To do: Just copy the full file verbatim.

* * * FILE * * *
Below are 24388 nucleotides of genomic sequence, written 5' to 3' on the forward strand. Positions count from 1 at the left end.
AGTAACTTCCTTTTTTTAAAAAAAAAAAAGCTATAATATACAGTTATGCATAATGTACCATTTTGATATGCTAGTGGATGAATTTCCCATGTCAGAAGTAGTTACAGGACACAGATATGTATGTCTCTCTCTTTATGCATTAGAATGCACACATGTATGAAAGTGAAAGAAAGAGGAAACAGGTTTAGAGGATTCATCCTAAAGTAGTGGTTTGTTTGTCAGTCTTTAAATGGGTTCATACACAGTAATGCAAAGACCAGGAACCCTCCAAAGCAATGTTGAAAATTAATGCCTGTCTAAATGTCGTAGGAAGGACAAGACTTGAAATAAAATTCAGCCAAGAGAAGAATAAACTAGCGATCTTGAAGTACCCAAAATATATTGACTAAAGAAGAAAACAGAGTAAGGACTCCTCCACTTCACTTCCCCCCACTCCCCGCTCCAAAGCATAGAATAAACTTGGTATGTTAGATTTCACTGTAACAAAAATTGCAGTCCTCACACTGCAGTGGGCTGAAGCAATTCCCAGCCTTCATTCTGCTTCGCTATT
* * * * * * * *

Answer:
Below are 24388 nucleotides of genomic sequence, written 5' to 3' on the forward strand. Positions count from 1 at the left end.
AGTAACTTCCTTTTTTTAAAAAAAAAAAAGCTATAATATACAGTTATGCATAATGTACCATTTTGATATGCTAGTGGATGAATTTCCCATGTCAGAAGTAGTTACAGGACACAGATATGTATGTCTCTCTCTTTATGCATTAGAATGCACACATGTATGAAAGTGAAAGAAAGAGGAAACAGGTTTAGAGGATTCATCCTAAAGTAGTGGTTTGTTTGTCAGTCTTTAAATGGGTTCATACACAGTAATGCAAAGACCAGGAACCCTCCAAAGCAATGTTGAAAATTAATGCCTGTCTAAATGTCGTAGGAAGGACAAGACTTGAAATAAAATTCAGCCAAGAGAAGAATAAACTAGCGATCTTGAAGTACCCAAAATATATTGACTAAAGAAGAAAACAGAGTAAGGACTCCTCCACTTCACTTCCCCCCACTCCCCGCTCCAAAGCATAGAATAAACTTGGTATGTTAGATTTCACTGTAACAAAAATTGCAGTCCTCACACTGCAGTGGGCTGAAGCAATTCCCAGCCTTCATTCTGCTTCGCTATT